Elections

Clinton campaign launches effort to land NC Latino voters

Lorella Praeli, the Clinton campaign’s national Latino vote director.
Lorella Praeli, the Clinton campaign’s national Latino vote director.

Democratic presidential candidate Hillary Clinton’s campaign is launching an effort to increase registration and turnout among Latinos in North Carolina, saying the community’s voters could determine who wins the White House.

On Friday, Lorella Praeli, the campaign’s national Latino vote director, was in Charlotte for the formal kickoff. The campaign has a Latino vote director in North Carolina and has trained other staffers on reaching out to the Latino community.

“Donald Trump is a name that everyone knows, all Hispanic households, and it’s not for good reasons. People know that he has led a campaign of hate,” Praeli said in an interview. She added that Clinton can’t afford to assume the fears of Hispanic voters will translate into support and that the campaign must work hard to capture the vote.

Trump has predicted he will win the Latino vote and told NBC News: “I have a great relationship with the Mexican people... I have many legal immigrants working with me. And many of them come from Mexico.”

A recent poll by Latino Decisions of 3,729 Hispanics found Clinton’s support at 70 percent, with at Trump at 19 percent.

In North Carolina, the Clinton campaign’s efforts include reaching out to the faith community, organizing small businesses to set up voter registration boxes and recruiting young undocumented immigrants – known as “Dreamers” – to help out.

To the “Dreamers,” Praeli says: “We know you cannot vote, but we know that you can play a role in influencing the outcome of the election by sharing your stories.”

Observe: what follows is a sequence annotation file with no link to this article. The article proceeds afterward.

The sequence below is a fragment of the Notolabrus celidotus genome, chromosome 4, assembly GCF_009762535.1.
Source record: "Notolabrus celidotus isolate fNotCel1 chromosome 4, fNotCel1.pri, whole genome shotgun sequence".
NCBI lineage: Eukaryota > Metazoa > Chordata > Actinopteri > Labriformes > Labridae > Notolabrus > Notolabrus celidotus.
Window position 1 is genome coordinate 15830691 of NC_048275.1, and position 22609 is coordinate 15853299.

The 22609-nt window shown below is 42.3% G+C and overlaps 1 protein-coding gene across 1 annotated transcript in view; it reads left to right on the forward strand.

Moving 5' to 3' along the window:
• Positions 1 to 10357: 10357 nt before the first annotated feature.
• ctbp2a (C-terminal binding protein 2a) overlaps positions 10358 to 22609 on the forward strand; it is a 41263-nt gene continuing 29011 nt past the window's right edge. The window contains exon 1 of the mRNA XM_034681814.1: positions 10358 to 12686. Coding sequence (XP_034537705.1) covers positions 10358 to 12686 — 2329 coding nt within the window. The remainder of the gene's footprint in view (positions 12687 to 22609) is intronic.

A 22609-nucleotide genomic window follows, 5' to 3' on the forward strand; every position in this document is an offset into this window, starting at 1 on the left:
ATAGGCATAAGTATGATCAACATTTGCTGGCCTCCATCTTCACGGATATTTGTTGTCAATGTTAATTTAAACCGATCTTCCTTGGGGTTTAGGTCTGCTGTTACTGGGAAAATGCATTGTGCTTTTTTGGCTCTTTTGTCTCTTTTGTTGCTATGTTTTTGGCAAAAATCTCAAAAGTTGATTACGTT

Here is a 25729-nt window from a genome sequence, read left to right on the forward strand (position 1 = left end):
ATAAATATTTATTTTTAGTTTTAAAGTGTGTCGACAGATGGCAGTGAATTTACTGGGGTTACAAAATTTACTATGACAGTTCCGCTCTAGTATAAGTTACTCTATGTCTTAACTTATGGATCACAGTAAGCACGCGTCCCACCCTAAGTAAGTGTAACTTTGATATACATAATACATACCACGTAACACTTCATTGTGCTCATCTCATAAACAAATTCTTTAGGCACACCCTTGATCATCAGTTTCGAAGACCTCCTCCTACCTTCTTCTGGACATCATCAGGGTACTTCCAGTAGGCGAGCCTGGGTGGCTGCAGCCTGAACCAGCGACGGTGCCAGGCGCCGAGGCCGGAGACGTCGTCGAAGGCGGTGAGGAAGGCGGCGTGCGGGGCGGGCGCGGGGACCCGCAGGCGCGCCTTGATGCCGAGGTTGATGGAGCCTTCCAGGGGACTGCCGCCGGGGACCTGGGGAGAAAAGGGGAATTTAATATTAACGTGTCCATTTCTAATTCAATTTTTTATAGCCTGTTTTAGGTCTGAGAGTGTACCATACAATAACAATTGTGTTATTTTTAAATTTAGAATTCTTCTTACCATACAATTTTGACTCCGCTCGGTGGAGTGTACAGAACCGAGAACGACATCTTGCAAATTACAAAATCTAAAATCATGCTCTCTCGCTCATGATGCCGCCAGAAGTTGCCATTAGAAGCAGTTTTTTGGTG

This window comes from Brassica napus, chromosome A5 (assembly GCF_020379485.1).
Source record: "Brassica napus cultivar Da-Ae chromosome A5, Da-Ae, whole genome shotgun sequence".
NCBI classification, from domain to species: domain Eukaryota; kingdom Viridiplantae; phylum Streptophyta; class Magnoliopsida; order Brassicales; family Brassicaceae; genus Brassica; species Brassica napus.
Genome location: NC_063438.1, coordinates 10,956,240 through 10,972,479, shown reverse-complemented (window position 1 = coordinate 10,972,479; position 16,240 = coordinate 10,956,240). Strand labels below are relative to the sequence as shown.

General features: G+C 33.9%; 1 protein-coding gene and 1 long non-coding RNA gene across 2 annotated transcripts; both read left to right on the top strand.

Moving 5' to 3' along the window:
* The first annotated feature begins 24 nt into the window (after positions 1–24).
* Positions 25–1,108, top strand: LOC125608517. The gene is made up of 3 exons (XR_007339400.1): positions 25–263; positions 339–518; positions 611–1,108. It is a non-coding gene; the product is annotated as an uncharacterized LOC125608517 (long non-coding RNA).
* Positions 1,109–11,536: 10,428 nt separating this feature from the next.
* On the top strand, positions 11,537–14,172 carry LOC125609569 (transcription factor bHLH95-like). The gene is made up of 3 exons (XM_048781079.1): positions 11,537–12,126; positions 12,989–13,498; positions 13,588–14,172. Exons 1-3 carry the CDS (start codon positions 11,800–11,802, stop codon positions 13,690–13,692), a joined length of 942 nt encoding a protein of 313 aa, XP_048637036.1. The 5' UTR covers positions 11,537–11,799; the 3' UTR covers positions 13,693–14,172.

She was an undocumented immigrant herself until she gained a green card through marriage in 2012. She’s now a U.S. citizen and voted in her first election in the primary.

Praeli 28, a Peruvian immigrant, moved to the United States when she was 10 for medical treatment. She joined the Clinton campaign from United We Dream, one of the largest groups representing children of undocumented immigrants.

Nationally, the Hispanic electorate is projected to reach 27.3 million eligible voters in 2016, up from 19.5 million in 2008, according to Pew Research Center analysis.

Clinton backs immigration legislation that would create a path to citizenship. She also would defend President Barack Obama’s stalled executive actions that were aimed to protect 5 million undocumented immigrants from being deported.

Trump, the Republican presidential candidate, speaks regularly at his campaign rallies about building a wall to keep Mexican immigrants out. And earlier this month, he stopped short of calling for the mass deportation of millions of people who have not committed crimes beyond their immigration offenses. But he also said those who want to live legally in the U.S. will need to leave and head to the back of the line in their home countries.

Ronnie Glassberg: 704-358-5819, @ronnieglassberg

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